One huge part of the preparation for a triathlon is getting your gear in order, and each segment of the race requires its own unique equipment. Here are some things you will need for each stage of a triathlon.
There are some additional things you might like, depending on personal preference and comfort, and these include sunscreen, additional socks, or a complete triathlon suit that works for all three stages. With time you’ll learn about what makes you comfortable or perform better, and the training period is the ideal time to figure this out.
One of the most common challenges facing those new to triathlons is having one strong suit of either running, cycling or swimming and being just average at the others.
There’s a misconception that you should be physically fit and able to achieve great times in all of these activities, but really most triathletes do most of their hard work and improvement during training.
The first thing to do when preparing for a triathlon is find an event in your local area that’s got a reasonable future date for when you’d be ready to begin. Do some research into local triathlon clubs and find like-minded people who are happy to share their tips and experiences and even offer some training support for you.
Before you get started with your training you’ll need to understand just how much of a time commitment this sport can be, and people easily become obsessed during the training stages and want to put in even more time than they anticipated.
For this reason, you have to be realistic about how much time you have spare and whether training for a triathlon is a smart move for your current situation.
With all the planning in place, you can begin to focus on training. Register for an upcoming triathlon with one that suits your speed and skill level so that you know exactly what you’re aiming for. With any of these activities, it’s important to start slow with your training and build your skills up, so you’ll want at least a few months of time beforehand.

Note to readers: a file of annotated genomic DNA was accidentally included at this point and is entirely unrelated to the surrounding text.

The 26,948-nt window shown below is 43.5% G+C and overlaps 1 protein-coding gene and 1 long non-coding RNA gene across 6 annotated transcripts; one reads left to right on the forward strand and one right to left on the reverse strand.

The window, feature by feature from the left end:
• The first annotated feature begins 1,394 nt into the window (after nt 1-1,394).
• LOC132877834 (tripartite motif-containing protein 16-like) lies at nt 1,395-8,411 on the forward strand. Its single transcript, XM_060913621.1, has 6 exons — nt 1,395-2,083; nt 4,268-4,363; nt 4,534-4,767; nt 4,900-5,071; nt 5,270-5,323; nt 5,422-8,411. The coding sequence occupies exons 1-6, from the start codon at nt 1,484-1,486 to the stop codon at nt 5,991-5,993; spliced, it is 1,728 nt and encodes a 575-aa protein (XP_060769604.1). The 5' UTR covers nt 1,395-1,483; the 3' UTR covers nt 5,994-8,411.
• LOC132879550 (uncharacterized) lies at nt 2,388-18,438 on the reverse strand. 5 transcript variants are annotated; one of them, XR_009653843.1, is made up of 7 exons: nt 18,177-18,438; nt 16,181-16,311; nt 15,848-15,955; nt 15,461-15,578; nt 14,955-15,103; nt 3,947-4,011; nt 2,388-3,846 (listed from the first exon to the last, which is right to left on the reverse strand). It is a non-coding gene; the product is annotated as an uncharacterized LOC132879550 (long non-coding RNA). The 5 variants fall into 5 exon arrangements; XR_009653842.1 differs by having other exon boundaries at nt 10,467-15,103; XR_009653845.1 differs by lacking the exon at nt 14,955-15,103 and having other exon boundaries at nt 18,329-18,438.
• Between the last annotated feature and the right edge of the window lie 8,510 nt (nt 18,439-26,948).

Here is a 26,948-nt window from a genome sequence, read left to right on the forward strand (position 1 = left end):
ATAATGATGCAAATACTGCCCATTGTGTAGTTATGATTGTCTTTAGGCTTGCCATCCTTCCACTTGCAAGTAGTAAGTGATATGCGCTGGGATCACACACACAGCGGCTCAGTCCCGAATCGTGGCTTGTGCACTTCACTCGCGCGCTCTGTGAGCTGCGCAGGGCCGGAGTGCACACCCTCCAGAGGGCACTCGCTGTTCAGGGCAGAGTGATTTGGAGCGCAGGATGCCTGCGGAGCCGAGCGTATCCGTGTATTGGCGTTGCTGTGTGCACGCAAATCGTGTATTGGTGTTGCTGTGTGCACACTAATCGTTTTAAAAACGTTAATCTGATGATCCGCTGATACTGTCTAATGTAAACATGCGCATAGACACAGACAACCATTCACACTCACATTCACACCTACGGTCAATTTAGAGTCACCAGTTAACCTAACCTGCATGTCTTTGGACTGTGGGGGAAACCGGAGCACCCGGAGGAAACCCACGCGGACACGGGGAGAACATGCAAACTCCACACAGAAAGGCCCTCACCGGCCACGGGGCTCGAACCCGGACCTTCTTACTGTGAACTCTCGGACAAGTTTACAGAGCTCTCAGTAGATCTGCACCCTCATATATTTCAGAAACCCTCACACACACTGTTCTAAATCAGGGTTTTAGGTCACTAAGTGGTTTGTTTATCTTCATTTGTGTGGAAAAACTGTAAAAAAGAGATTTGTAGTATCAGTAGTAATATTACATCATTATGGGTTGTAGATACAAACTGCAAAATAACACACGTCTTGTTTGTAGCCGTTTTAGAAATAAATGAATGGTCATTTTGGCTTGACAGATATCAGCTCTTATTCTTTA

Aim to train at least once a day and alternate between each of the activities, giving yourself one day a week of rest. This way your skills should be evenly matched in swimming, cycling, and running so that you feel confident enough to partake in all areas.
For those who feel unsure, it is possible to enter duathlons or aquathlons which mean you do just two activities, and then you can work your way up to a more serious competition.
There are so many benefits to be found from competing in a triathlon, even before you reach the competition stage and have only just commenced your training. This endurance sport can be challenging and thrilling no matter the style of triathlon or length you choose to compete in.
Training for a triathlon is one of the hardest things you’ll ever do, but also one of the most rewarding. Provided you’re committed to putting in time each day to improve your skills then there’s no way you’ll be disappointed with your result when it comes time compete in the big event.
With a little bit of background information, the right triathlon equipment and a positive attitude towards the hard work you’ll have to put in, you’ll be able to enjoy all of these benefits and more. There’s nothing quite like the satisfying feeling of finishing your first triathlon and it’s a high that you’ll experience every single time you compete.